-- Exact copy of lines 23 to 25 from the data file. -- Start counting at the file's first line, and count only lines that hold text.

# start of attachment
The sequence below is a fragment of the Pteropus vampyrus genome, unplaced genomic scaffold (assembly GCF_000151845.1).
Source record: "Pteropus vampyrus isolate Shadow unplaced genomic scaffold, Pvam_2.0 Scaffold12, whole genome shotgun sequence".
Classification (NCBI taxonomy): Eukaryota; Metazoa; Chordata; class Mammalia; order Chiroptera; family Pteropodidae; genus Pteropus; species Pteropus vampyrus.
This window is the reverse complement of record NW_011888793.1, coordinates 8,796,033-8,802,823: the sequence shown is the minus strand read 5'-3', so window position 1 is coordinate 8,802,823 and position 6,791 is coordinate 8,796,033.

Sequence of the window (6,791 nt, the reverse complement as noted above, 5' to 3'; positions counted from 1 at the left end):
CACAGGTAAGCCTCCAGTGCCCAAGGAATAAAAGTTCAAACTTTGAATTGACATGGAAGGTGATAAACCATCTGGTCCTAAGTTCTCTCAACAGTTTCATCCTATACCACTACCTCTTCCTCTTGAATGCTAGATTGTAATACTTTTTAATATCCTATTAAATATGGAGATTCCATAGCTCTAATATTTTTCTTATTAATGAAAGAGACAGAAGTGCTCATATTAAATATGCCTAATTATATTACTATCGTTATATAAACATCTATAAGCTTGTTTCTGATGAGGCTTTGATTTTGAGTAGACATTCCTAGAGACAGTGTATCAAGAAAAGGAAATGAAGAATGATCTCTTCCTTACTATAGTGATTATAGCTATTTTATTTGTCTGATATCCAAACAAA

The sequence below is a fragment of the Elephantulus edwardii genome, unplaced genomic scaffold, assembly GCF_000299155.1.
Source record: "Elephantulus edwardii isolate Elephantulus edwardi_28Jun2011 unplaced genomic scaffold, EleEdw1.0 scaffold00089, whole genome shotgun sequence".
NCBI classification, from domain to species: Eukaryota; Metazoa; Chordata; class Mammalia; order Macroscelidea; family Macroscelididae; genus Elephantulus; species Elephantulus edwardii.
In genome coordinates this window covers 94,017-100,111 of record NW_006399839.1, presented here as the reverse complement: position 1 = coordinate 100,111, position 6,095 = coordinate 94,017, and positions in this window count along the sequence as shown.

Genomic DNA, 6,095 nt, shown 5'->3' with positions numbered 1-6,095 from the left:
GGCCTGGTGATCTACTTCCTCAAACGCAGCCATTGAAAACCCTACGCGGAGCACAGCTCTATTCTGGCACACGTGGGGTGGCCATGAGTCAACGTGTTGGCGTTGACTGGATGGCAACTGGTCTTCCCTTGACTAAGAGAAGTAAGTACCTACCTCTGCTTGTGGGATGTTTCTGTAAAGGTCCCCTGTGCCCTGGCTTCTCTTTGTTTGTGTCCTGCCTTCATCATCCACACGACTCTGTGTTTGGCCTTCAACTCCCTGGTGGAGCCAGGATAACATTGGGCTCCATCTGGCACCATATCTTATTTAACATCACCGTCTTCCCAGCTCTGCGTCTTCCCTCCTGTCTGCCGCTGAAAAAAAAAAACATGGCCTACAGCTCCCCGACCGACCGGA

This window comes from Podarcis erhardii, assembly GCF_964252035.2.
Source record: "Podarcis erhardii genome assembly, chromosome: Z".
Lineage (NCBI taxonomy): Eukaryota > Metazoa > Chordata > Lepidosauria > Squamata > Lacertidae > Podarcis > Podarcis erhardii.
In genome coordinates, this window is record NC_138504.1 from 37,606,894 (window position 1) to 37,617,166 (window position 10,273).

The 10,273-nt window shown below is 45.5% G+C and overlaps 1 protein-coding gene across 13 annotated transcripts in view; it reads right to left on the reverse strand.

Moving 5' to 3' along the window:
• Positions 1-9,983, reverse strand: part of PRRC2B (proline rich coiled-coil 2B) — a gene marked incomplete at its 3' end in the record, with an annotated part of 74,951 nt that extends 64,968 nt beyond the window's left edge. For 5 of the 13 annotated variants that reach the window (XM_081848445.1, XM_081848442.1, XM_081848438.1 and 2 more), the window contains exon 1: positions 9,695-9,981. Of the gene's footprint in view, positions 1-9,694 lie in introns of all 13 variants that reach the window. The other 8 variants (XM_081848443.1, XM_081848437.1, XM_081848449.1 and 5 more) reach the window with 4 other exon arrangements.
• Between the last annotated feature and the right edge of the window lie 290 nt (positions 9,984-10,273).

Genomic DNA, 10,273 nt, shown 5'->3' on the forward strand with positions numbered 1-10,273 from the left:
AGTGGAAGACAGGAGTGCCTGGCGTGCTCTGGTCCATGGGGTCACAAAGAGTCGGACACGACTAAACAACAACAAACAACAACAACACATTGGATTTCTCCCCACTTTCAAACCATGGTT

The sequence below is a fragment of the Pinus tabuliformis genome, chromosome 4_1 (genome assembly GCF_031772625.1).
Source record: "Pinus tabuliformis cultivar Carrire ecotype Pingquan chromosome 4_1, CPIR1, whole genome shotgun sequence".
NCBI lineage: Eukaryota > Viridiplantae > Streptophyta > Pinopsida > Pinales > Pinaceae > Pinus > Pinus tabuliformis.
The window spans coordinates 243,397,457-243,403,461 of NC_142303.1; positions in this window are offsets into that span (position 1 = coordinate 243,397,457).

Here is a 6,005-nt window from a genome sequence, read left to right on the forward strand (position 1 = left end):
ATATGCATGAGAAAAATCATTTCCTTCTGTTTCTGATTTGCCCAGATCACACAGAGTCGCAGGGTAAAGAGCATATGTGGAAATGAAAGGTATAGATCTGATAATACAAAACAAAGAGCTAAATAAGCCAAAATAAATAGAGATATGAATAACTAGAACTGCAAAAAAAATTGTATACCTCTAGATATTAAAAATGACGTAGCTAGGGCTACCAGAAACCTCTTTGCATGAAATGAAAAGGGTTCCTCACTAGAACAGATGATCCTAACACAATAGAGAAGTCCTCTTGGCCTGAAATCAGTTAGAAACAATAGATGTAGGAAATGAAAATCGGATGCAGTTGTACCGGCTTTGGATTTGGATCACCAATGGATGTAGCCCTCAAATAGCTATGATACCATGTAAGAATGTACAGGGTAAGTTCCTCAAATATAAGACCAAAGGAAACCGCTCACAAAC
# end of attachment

The sequence below is a fragment of the Pinus tabuliformis genome, chromosome 4_1 (genome assembly GCF_031772625.1).
Source record: "Pinus tabuliformis cultivar Carrire ecotype Pingquan chromosome 4_1, CPIR1, whole genome shotgun sequence".
NCBI lineage: Eukaryota > Viridiplantae > Streptophyta > Pinopsida > Pinales > Pinaceae > Pinus > Pinus tabuliformis.